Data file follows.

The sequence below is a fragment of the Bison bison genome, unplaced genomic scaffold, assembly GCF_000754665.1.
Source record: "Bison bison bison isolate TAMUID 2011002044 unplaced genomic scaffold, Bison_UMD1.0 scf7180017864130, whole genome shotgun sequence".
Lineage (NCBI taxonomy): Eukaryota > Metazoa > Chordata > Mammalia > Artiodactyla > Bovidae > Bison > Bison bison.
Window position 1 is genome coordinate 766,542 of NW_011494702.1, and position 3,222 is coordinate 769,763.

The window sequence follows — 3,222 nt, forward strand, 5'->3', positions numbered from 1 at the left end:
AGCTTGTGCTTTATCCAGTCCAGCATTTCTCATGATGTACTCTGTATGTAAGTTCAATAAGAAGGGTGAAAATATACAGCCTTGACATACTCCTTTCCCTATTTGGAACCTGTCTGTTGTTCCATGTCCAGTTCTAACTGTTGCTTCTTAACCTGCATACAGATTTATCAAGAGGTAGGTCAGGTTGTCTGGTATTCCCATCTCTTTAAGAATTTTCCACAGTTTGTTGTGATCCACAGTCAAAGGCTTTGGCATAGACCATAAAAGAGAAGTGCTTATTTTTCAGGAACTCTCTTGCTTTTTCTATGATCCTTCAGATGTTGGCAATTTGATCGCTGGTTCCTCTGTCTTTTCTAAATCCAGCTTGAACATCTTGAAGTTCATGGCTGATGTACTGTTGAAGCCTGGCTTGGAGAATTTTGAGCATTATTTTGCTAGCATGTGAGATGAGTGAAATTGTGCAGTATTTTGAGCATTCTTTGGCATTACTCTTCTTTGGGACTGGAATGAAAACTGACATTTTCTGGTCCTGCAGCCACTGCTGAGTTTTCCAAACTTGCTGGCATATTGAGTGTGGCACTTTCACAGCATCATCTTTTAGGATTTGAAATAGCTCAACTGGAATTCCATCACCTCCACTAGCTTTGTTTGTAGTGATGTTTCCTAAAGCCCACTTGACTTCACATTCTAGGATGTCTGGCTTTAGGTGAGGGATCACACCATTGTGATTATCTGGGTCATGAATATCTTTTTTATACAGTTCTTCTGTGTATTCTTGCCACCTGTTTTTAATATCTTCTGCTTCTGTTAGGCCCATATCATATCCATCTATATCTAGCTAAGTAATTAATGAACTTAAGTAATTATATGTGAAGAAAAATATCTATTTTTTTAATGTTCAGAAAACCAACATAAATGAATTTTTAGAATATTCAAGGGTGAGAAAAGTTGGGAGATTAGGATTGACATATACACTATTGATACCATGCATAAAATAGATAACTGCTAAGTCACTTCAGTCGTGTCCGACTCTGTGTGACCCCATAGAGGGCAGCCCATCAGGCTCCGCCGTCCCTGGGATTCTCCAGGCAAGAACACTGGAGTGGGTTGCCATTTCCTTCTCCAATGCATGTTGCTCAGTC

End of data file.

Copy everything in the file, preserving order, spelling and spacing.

The sequence below is a fragment of the Bison bison genome, unplaced genomic scaffold, assembly GCF_000754665.1.
Source record: "Bison bison bison isolate TAMUID 2011002044 unplaced genomic scaffold, Bison_UMD1.0 scf7180017864130, whole genome shotgun sequence".
Lineage (NCBI taxonomy): Eukaryota > Metazoa > Chordata > Mammalia > Artiodactyla > Bovidae > Bison > Bison bison.
Window position 1 is genome coordinate 766,542 of NW_011494702.1, and position 3,222 is coordinate 769,763.

The window sequence follows — 3,222 nt, forward strand, 5'->3', positions numbered from 1 at the left end:
AGCTTGTGCTTTATCCAGTCCAGCATTTCTCATGATGTACTCTGTATGTAAGTTCAATAAGAAGGGTGAAAATATACAGCCTTGACATACTCCTTTCCCTATTTGGAACCTGTCTGTTGTTCCATGTCCAGTTCTAACTGTTGCTTCTTAACCTGCATACAGATTTATCAAGAGGTAGGTCAGGTTGTCTGGTATTCCCATCTCTTTAAGAATTTTCCACAGTTTGTTGTGATCCACAGTCAAAGGCTTTGGCATAGACCATAAAAGAGAAGTGCTTATTTTTCAGGAACTCTCTTGCTTTTTCTATGATCCTTCAGATGTTGGCAATTTGATCGCTGGTTCCTCTGTCTTTTCTAAATCCAGCTTGAACATCTTGAAGTTCATGGCTGATGTACTGTTGAAGCCTGGCTTGGAGAATTTTGAGCATTATTTTGCTAGCATGTGAGATGAGTGAAATTGTGCAGTATTTTGAGCATTCTTTGGCATTACTCTTCTTTGGGACTGGAATGAAAACTGACATTTTCTGGTCCTGCAGCCACTGCTGAGTTTTCCAAACTTGCTGGCATATTGAGTGTGGCACTTTCACAGCATCATCTTTTAGGATTTGAAATAGCTCAACTGGAATTCCATCACCTCCACTAGCTTTGTTTGTAGTGATGTTTCCTAAAGCCCACTTGACTTCACATTCTAGGATGTCTGGCTTTAGGTGAGGGATCACACCATTGTGATTATCTGGGTCATGAATATCTTTTTTATACAGTTCTTCTGTGTATTCTTGCCACCTGTTTTTAATATCTTCTGCTTCTGTTAGGCCCATATCATATCCATCTATATCTAGCTAAGTAATTAATGAACTTAAGTAATTATATGTGAAGAAAAATATCTATTTTTTTAATGTTCAGAAAACCAACATAAATGAATTTTTAGAATATTCAAGGGTGAGAAAAGTTGGGAGATTAGGATTGACATATACACTATTGATACCATGCATAAAATAGATAACTGCTAAGTCACTTCAGTCGTGTCCGACTCTGTGTGACCCCATAGAGGGCAGCCCATCAGGCTCCGCCGTCCCTGGGATTCTCCAGGCAAGAACACTGGAGTGGGTTGCCATTTCCTTCTCCAATGCATGTTGCTCAGTC